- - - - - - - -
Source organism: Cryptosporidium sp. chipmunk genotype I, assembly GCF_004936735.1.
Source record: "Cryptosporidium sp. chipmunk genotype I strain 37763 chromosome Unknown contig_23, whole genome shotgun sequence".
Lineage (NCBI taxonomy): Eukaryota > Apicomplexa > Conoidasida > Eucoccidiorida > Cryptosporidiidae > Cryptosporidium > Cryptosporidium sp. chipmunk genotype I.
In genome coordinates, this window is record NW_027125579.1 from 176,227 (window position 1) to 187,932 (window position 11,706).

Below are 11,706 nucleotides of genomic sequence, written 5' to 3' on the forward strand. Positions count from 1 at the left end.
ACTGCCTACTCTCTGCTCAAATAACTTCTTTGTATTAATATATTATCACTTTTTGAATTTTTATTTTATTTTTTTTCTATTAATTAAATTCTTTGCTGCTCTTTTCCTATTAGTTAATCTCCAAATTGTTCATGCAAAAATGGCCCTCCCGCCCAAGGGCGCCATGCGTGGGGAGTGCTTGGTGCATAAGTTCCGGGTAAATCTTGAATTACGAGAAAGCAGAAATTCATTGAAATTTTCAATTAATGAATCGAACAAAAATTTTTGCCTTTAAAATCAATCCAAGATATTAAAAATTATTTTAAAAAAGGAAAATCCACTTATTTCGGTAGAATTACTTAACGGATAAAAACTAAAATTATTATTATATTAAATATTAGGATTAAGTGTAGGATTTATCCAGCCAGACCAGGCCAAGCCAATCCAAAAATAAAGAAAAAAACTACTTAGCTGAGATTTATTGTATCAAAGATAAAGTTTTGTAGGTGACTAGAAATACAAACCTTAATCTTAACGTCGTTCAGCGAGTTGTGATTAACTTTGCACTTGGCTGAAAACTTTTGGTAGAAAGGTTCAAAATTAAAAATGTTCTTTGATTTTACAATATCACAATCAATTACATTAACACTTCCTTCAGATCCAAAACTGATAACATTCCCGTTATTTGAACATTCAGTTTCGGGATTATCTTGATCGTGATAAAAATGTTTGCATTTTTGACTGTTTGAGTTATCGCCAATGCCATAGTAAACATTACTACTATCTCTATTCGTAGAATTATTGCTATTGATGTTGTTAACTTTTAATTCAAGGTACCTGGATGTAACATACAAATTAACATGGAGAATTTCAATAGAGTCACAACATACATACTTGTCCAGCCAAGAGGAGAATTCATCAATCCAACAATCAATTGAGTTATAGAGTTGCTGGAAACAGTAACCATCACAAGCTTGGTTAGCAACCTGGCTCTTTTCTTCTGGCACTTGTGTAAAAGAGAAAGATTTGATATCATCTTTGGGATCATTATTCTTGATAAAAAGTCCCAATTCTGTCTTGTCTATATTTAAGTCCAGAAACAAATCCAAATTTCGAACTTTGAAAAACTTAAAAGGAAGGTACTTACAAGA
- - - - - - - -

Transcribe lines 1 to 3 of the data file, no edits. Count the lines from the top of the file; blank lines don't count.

Source organism: Cryptosporidium sp. chipmunk genotype I, assembly GCF_004936735.1.
Source record: "Cryptosporidium sp. chipmunk genotype I strain 37763 chromosome Unknown contig_23, whole genome shotgun sequence".
Lineage (NCBI taxonomy): Eukaryota > Apicomplexa > Conoidasida > Eucoccidiorida > Cryptosporidiidae > Cryptosporidium > Cryptosporidium sp. chipmunk genotype I.